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MADISON — Updated fish eating guidance, Choose Wisely: A Health Guide for Eating Fish in Wisconsin, is now available online through the Wisconsin Department of Natural Resources website.
Detailed information also is available through “Find Advice,” an online search tool that allows anglers to select their county and fishing spot to see local consumption advice. This year, the booklet takes a different format that is designed to show advice by area of the state to ease readers’ use.
For rivers where polychlorinated biphenyls build up in fish, new testing reconfirms current advisories with slight modifications for some species from Lake Superior, the St. Louis River, Green Bay and sections of the Fox, Menominee, Milwaukee and Mississippi Rivers and no change for other reaches. Advice for some inland waters, where mercury is the primary fish contaminant, was also updated. Fish consumption advice varies by location and species of fish and ranges from unrestricted or one serving per week to “do not eat.”
DNR, in consultation with the Department of Health Services, examines contaminant results for fish samples obtained each year at a subset of Wisconsin’s waters, along with data from recent years, to re-evaluate fish consumption advice.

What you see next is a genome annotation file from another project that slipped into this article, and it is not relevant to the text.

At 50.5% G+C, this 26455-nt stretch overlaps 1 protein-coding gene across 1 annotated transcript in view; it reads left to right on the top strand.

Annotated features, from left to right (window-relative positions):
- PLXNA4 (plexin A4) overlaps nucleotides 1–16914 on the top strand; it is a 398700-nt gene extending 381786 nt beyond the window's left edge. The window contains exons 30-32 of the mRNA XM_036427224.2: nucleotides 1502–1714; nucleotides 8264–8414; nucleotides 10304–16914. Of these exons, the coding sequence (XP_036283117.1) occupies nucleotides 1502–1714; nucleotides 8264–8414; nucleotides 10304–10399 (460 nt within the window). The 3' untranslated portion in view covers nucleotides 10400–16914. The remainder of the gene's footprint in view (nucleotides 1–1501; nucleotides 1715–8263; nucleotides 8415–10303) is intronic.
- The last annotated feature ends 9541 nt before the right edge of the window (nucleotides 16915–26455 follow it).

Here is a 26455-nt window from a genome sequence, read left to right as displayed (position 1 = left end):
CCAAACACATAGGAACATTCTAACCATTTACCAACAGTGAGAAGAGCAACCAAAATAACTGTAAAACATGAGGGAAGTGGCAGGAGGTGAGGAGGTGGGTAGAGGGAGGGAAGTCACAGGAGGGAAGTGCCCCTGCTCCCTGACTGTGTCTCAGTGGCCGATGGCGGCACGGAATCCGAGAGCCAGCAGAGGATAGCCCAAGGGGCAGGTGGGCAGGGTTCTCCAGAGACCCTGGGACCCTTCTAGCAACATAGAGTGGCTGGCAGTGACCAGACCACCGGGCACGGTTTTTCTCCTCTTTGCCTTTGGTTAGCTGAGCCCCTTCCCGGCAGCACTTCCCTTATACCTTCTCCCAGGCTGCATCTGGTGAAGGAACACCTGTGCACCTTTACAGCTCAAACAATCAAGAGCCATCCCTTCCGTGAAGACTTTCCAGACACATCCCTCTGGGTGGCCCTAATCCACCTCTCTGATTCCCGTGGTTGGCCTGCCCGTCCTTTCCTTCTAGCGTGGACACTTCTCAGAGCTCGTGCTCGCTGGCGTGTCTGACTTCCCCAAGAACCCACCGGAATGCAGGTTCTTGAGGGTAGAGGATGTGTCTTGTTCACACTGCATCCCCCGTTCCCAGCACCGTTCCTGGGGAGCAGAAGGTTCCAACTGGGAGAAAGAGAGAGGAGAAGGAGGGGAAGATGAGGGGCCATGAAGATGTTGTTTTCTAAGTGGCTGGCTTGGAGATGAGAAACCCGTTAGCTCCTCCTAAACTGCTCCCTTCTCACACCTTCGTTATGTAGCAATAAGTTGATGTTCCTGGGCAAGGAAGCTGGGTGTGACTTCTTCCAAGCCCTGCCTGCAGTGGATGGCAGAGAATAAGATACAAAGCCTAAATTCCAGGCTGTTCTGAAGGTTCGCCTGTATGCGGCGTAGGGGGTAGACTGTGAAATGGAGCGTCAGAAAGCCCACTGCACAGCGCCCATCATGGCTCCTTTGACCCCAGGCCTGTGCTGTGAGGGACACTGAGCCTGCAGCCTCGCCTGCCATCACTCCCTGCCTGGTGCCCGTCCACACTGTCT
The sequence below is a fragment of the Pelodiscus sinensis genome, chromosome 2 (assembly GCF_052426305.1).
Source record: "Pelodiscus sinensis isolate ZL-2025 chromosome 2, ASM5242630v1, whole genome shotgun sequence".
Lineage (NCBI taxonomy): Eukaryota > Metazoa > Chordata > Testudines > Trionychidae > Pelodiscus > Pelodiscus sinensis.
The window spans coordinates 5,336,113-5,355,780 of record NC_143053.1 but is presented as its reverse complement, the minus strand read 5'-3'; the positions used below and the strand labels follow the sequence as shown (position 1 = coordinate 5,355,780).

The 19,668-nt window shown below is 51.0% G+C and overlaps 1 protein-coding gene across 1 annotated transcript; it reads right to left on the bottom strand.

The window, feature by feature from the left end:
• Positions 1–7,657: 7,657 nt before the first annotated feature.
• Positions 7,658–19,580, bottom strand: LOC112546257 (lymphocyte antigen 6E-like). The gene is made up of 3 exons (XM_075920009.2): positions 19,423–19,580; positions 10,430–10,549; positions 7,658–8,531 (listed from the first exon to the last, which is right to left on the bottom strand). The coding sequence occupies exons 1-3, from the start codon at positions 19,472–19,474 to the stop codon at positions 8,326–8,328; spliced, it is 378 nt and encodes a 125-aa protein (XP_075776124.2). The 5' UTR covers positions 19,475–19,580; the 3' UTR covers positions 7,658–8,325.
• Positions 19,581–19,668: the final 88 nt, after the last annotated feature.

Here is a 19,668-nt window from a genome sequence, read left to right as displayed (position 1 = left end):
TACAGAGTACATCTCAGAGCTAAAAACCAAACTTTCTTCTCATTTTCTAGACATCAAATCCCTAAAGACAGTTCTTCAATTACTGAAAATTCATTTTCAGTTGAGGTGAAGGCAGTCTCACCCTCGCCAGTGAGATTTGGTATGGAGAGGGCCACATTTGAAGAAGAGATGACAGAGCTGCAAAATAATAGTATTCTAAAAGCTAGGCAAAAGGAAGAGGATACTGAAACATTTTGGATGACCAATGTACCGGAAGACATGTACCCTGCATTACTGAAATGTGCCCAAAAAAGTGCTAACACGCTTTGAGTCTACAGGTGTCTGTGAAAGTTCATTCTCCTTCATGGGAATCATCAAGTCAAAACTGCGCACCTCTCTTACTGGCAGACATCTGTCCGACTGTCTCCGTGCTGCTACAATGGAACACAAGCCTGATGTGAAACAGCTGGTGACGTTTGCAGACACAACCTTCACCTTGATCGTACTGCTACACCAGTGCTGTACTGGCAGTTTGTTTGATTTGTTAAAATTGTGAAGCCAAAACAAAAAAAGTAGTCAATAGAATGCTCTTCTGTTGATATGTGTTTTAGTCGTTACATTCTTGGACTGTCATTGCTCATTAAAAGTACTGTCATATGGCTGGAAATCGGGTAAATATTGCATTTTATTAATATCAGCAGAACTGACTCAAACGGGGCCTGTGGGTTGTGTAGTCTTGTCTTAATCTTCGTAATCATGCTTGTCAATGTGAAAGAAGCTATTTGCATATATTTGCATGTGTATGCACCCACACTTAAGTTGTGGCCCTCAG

The 2015 fish consumption advisory reflects new results for fish collected mostly in 2013 from 45 inland lakes, river reaches and lakes Superior and Michigan and also considers results from bordering states and the Great Lakes Indian Fish & Wildlife Commission as well as DNR.
Most waters in the state are covered by general statewide advice. In 2015, the number of waters that carry more specific, stringent advice due to higher contaminant levels in some species from those waters is 146.
Candy Schrank, the DNR toxicologist who coordinates the fish contaminant monitoring and advisory program, urges anglers to check the 2015 advice to see if there have been any changes to the advice for those waters they fish frequently.
“Our sampling efforts at times do result in changed advice and we work hard to make that information easily accessible to anglers,” Schrank said.
Dr. Henry Anderson, chief medical officer of the Department of Health Services, noted that fish are a low-cost, low-fat source of protein, minerals and vitamins, but that people need to be aware of the kinds of fish they eat and where the fish come from.
“By following Wisconsin’s fish consumption advice, you can enjoy the fun of fishing as well as obtain the health benefits that come from eating fish. If you eat fish, you should make sure to follow the fish eating guidance and advisories that will help you to reduce your exposure to environmental contaminants that can build up in fish,” Anderson said.
For more information search the DNR website, dnr.wi.gov, for keywords “eating your catch.” Printed copies of the booklet will also be available at DNR service centers and regional offices.